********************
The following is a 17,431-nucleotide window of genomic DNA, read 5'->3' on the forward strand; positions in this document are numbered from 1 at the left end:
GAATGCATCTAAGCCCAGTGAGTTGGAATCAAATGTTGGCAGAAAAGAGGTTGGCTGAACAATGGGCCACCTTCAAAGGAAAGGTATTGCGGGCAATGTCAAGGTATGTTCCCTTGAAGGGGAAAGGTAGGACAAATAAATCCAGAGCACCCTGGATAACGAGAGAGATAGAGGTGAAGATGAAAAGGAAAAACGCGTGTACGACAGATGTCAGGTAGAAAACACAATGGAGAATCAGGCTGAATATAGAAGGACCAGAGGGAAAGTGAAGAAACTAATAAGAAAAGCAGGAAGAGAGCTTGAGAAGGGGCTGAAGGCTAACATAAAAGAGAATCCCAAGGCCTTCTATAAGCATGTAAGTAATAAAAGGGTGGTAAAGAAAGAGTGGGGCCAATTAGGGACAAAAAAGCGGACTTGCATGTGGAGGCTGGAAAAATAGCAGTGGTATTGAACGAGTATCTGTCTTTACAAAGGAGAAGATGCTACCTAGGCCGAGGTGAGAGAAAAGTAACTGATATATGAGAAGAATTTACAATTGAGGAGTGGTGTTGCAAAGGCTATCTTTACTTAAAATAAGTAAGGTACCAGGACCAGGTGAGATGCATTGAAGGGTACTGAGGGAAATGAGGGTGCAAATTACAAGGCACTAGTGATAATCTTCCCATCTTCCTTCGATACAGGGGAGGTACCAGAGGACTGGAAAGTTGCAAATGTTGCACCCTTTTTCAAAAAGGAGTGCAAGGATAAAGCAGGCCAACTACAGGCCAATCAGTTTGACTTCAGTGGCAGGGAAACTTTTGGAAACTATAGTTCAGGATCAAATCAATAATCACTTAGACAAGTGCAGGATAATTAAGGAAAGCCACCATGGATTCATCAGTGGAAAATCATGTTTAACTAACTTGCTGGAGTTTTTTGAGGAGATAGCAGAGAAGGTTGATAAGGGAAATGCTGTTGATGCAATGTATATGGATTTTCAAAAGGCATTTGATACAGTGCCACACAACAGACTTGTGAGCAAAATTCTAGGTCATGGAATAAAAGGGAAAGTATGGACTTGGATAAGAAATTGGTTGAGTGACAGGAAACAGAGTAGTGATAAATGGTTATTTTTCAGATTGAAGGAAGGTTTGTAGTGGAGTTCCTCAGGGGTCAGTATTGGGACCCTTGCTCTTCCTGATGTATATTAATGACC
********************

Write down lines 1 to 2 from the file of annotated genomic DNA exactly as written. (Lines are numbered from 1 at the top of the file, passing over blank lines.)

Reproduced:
The following is a 17,431-nucleotide window of genomic DNA, read 5'->3' on the forward strand; positions in this document are numbered from 1 at the left end:
GAATGCATCTAAGCCCAGTGAGTTGGAATCAAATGTTGGCAGAAAAGAGGTTGGCTGAACAATGGGCCACCTTCAAAGGAAAGGTATTGCGGGCAATGTCAAGGTATGTTCCCTTGAAGGGGAAAGGTAGGACAAATAAATCCAGAGCACCCTGGATAACGAGAGAGATAGAGGTGAAGATGAAAAGGAAAAACGCGTGTACGACAGATGTCAGGTAGAAAACACAATGGAGAATCAGGCTGAATATAGAAGGACCAGAGGGAAAGTGAAGAAACTAATAAGAAAAGCAGGAAGAGAGCTTGAGAAGGGGCTGAAGGCTAACATAAAAGAGAATCCCAAGGCCTTCTATAAGCATGTAAGTAATAAAAGGGTGGTAAAGAAAGAGTGGGGCCAATTAGGGACAAAAAAGCGGACTTGCATGTGGAGGCTGGAAAAATAGCAGTGGTATTGAACGAGTATCTGTCTTTACAAAGGAGAAGATGCTACCTAGGCCGAGGTGAGAGAAAAGTAACTGATATATGAGAAGAATTTACAATTGAGGAGTGGTGTTGCAAAGGCTATCTTTACTTAAAATAAGTAAGGTACCAGGACCAGGTGAGATGCATTGAAGGGTACTGAGGGAAATGAGGGTGCAAATTACAAGGCACTAGTGATAATCTTCCCATCTTCCTTCGATACAGGGGAGGTACCAGAGGACTGGAAAGTTGCAAATGTTGCACCCTTTTTCAAAAAGGAGTGCAAGGATAAAGCAGGCCAACTACAGGCCAATCAGTTTGACTTCAGTGGCAGGGAAACTTTTGGAAACTATAGTTCAGGATCAAATCAATAATCACTTAGACAAGTGCAGGATAATTAAGGAAAGCCACCATGGATTCATCAGTGGAAAATCATGTTTAACTAACTTGCTGGAGTTTTTTGAGGAGATAGCAGAGAAGGTTGATAAGGGAAATGCTGTTGATGCAATGTATATGGATTTTCAAAAGGCATTTGATACAGTGCCACACAACAGACTTGTGAGCAAAATTCTAGGTCATGGAATAAAAGGGAAAGTATGGACTTGGATAAGAAATTGGTTGAGTGACAGGAAACAGAGTAGTGATAAATGGTTATTTTTCAGATTGAAGGAAGGTTTGTAGTGGAGTTCCTCAGGGGTCAGTATTGGGACCCTTGCTCTTCCTGATGTATATTAATGACC